In just the past 30 years, obesity rates among children have tripled in the United States. According to the Centers for Disease and Control and Prevention, 13.7 million children and adolescents aged 2 to 19 years old are considered obese.
While education and increased access to healthier food choices has caused a decrease in childhood obesity rates in recent years, the World Health Organization has called childhood obesity “one of the most serious public health challenges of the 21st century.”
“It’s predicted that 60 percent of all adults and adolescents will be obese by the year 2060,” said SLUCare pediatric surgeon Gustavo Villalona, MD. “It’s a medical crisis that we need to address early in life and not later, when complications such as diabetes, elevated cholesterol levels and heart disease can negatively impact health.”
In 2017, Villalona and his colleague, pediatric surgeon Jose Greenspon, MD, reviewed data of all new clinic visits at SSM Health Cardinal Glennon Children’s Hospital. What they found was eye-opening.
“There were more than 600 encounters in our outpatient clinics with young patients who had a body mass index (BMI) over 35,” Greenspon said. “In 250 patients, their BMI number was over 40. It was astonishing.”
BMI is a screening tool to gauge obesity. It is a formula that uses a person’s height and weight to measure percentage of body fat. Normal BMI is under 25. You are considered overweight between 25-30 and any BMI number over 30 is considered obese.
For many children — and adults — changes in diet and nutrition can lead to weight loss and healthier lives. In some cases, however, more must be done to reduce weight. Within the past decade, bariatric surgery has become an option for older teens and young adults. While the surgery is a major decision, studies now validate the benefits of bariatric surgery at a younger age, with research showing that earlier intervention reduces the risk of complications related to obesity.
“A five-year study of adolescents who had undergone bariatric surgery found that they had better post-surgery outcomes than adults who had similar surgery,” said Villalona. “The adolescents lost 30 percent of their total body weight after surgery and kept it off for five years. More significantly, 90 percent of the adolescents who were diabetic prior to the surgery no longer had the disease and 70 percent were able to stop medications for high blood pressure. That’s a huge argument to say that earlier surgery is better for overall health.”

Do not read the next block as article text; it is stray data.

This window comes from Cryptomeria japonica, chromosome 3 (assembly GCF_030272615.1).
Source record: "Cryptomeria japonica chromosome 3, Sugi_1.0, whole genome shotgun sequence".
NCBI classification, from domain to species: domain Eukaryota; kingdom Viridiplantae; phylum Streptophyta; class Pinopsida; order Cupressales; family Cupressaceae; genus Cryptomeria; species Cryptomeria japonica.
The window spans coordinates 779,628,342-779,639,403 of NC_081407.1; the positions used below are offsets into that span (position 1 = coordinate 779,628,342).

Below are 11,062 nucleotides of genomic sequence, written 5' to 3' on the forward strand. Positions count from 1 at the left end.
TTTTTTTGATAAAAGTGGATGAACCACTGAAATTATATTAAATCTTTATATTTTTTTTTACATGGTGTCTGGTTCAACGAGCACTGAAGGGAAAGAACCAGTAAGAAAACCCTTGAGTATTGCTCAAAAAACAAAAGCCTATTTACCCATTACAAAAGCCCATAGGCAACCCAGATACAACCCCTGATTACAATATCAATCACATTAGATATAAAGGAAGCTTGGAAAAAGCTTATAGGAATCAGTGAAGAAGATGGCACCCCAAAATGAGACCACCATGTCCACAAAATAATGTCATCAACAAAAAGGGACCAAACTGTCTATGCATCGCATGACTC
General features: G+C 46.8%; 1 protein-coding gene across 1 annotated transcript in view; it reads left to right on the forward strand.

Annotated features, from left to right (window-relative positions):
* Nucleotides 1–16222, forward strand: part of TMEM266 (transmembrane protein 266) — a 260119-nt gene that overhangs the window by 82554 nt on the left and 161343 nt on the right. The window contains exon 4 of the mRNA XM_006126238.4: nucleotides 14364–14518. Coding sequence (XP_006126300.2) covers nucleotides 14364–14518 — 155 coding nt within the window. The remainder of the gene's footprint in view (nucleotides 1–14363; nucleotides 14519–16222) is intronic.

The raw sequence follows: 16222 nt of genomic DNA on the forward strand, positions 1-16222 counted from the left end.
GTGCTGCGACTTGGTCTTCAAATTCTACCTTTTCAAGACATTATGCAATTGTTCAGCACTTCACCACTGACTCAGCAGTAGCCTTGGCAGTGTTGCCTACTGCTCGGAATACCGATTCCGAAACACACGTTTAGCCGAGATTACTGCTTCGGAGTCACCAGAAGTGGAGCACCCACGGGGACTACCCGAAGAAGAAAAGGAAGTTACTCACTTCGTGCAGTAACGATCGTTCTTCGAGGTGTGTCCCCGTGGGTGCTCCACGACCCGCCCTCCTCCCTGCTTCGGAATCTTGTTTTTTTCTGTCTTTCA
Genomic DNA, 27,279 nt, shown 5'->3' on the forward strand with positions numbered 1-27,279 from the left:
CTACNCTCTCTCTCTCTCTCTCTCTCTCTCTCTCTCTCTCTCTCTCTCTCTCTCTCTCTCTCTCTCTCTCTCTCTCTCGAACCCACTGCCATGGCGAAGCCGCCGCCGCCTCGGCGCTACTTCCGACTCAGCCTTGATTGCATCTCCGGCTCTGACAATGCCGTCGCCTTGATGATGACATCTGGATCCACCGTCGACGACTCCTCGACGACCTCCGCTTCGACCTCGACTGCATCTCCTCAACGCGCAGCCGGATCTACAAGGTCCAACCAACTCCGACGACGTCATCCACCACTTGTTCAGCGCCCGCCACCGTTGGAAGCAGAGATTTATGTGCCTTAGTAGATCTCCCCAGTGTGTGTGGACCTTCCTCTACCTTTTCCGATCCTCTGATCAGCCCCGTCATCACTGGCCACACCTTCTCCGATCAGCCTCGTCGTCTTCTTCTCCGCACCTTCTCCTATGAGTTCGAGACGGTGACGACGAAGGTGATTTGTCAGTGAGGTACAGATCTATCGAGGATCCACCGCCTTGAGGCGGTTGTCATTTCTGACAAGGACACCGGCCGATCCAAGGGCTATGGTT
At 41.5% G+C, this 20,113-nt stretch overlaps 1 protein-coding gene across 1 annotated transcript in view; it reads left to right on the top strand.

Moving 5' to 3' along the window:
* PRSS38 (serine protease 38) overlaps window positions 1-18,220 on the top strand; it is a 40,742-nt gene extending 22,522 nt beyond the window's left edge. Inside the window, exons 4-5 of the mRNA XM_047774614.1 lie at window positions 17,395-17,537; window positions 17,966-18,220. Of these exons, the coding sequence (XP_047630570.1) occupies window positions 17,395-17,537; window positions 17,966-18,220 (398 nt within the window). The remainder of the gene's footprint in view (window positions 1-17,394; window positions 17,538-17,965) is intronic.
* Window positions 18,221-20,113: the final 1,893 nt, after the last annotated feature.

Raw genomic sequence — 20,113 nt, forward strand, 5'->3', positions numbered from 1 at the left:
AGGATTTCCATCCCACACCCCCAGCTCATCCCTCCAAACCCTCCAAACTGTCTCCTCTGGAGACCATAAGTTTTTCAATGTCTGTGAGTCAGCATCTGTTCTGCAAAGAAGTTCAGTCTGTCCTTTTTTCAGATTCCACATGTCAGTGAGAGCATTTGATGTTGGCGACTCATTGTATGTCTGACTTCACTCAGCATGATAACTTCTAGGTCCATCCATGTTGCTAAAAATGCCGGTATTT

Clinical Dietician Darcy Kammeier with Chandler SSM Health Cardinal Glennon’s Healthy First program is the only adolescent-specific program in Missouri and has pediatric surgeons who specialize in bariatric surgery.
The Healthy First program
At SSM Health Cardinal Glennon, Dr. Greenspon is the medical director of the Healthy First weight management program.
Dr. Villalona serves as the medical director of its bariatric surgery component. It is the only adolescent-specific program in Missouri that has pediatric surgeons who specialize in bariatric surgery for young children. It also is one of only 13 pediatric bariatric surgery programs in the United States.
“We’ve had a weight management clinic here for many years,” said Darcy Kammeier, MS, RD, LDN, a registered dietitian in the program. “The program was expanded to include a comprehensive approach to treating obesity that includes surgery as well as weight management, exercise and nutrition counseling.”
Teens and young adults who are interested in reducing weight will first receive a comprehensive medical exam by physicians. They then discuss lifestyle modifications and diet changes with registered dietitians. Families may also see a physical therapist and nurse practitioner. Every Tuesday evening, the dietitians host cooking demonstrations and activities to help children and parents learn new recipes and stay active. “We ask that our families go to these events at least once a month,” said Kammeier. “It’s a way to provide motivation and check in with the families to encourage them to live healthier lives.”